I've used these ZXMS6005 low-side drivers (& their entire ZXMS family) on numerous occasions...they enjoy being shorted & come back to life in the blink of an eye

 

https://www.mouser.com/datasheet/2/115/ds32249-356086.pdf

 

Compact High Power Dissipation Package

Low Input Current

Logic Level Input (3.3V and 5V)

Short Circuit Protection with Auto Restart

Over Voltage Protection (Active Clamp)

Thermal Shutdown with Auto Restart

Over-Current Protection

Input Protection (ESD)

High Continuous Current Rating

 

Here is a high-side example

https://www.onsemi.com/pub/Collateral/NCV8460-D.PDF

 

a breaker chip:  https://www.analog.com/media/en/technical-documentation/data-sheets/lt1153.pdf

 

 

When in the dark remember-the future looks brighter than ever.   I look forward to being able to predict the future!

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DocJC wrote:

It's looking like the easiest way to do this is to use something like an ACS712

Cool chip.

 

Digikey lists both the ACS712 and ACS758 as "Not For New Designs".

 

Is the design for one unit now or many units into the future?

Is it for AC or DC current?

Is the trip point 1 amp?

What is the max voltage?

 

 

 

 

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Brian Fairchild wrote:

...

Yes, happily lose up to 5V

...

I have no control over the source. If I try to implement any local current limiting then the power dissipation is my problem. The voltage could be up to 36V, the potential current up to 10A or more.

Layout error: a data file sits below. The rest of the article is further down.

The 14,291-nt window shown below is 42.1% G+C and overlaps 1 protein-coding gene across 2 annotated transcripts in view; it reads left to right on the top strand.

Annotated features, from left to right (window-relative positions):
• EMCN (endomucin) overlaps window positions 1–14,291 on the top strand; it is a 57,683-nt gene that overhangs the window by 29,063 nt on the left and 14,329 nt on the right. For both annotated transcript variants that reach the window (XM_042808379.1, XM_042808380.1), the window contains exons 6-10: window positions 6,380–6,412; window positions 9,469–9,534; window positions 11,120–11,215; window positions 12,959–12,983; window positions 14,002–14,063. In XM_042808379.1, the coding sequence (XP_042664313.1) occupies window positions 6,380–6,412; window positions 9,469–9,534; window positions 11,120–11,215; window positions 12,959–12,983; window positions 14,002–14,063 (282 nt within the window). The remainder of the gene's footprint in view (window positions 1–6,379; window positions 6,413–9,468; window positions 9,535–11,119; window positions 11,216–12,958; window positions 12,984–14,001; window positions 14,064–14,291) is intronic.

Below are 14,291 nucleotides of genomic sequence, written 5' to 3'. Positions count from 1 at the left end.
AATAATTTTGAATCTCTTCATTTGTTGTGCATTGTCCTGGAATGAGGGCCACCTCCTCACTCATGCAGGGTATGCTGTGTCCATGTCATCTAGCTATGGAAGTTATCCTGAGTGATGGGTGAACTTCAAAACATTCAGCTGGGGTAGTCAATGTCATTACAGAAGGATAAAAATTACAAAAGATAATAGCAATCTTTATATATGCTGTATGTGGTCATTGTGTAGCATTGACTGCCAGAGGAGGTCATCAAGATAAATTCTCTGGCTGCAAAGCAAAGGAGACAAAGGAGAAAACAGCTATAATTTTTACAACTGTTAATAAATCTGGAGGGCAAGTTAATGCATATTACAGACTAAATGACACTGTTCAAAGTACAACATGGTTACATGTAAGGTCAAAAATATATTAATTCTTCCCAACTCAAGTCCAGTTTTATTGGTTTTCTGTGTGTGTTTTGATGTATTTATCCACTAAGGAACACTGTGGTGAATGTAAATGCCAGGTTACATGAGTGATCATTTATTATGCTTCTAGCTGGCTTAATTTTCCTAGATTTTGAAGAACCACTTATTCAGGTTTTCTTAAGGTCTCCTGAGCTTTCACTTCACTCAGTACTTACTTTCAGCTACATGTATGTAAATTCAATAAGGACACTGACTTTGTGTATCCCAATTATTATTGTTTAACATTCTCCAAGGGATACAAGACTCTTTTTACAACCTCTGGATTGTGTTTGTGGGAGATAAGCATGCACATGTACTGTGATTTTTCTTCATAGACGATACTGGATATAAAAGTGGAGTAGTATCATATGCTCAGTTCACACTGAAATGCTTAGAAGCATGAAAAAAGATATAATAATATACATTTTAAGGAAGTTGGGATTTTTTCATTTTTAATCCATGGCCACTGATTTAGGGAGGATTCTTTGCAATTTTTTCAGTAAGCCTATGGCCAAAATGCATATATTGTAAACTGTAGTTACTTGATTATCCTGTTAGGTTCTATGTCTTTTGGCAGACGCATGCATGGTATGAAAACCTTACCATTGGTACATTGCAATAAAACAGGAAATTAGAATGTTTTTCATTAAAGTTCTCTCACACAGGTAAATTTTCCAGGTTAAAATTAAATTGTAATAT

An ideal device would be something like a circuit breaker as fitted to your house but one which resets itself automatically after 100ms.

 

' 10A or more' needs to be defined - does that mean actually 15A, 20A, 50A, 100A ??

'up to 36V' gives a top end, but what is the minimum voltage this needs to operate at ?

 

If you are ok dropping 5V, that's 50 watts at your 10A ..

 

There are Electronic Circuit Breakers and Hot Swap Controllers that use external MOSFETS - search on those ?

 

Do you need to break +ve side, or does that not matter ?  Does it need reverse wiring protection ?

 

There seem to be some -48V Hot swap controllers targeting telecom applications.

 

For simple, low threshold voltage sense, there are some Linear LED drivers that have low voltage sense pins  - eg  AL5815/AL5816 have 200mV ref's.

One of those and a simple monostable + PowerFET, could give you a hiccup type limiter.  That defaults to on, and fires an OFF for 100ms on overcurrent.

If that overcurrent persists, it fires again....

 

 

 

 

 

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I've also used these driver years ago for current protection..they worked pretty good

 

http://ww1.microchip.com/downloads/en/DeviceDoc/mic5013.pdf

 

7V to 32V operation

• Less than 1μA standby current in the “OFF” state

•Available in small outline SOIC packages

•Internal charge pump to drive the gate of an N-channel

power FET above supply

•Internal zener clamp for gate protection

•60μs typical turn-on time to 50% gate overdrive

•Programmable over-current sensing

•Dynamic current threshold for high in-rush loads

•Fault output pin indicates current faults

•Implements high- or low-side switches

 

When in the dark remember-the future looks brighter than ever.   I look forward to being able to predict the future!

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All those ready made chips take the fun out of tinkering a bit with analog electronics crying  crying  crying

Doing magic with a USD 7 Logic Analyser: https://www.avrfreaks.net/comment/2421756#comment-2421756

Bunch of old projects with AVR's: http://www.hoevendesign.com

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Paulvdh wrote:
All those ready made chips take the fun out of tinkering a bit with analog electronics

Way cool thread!  So much to try out!  smiley

 

Jim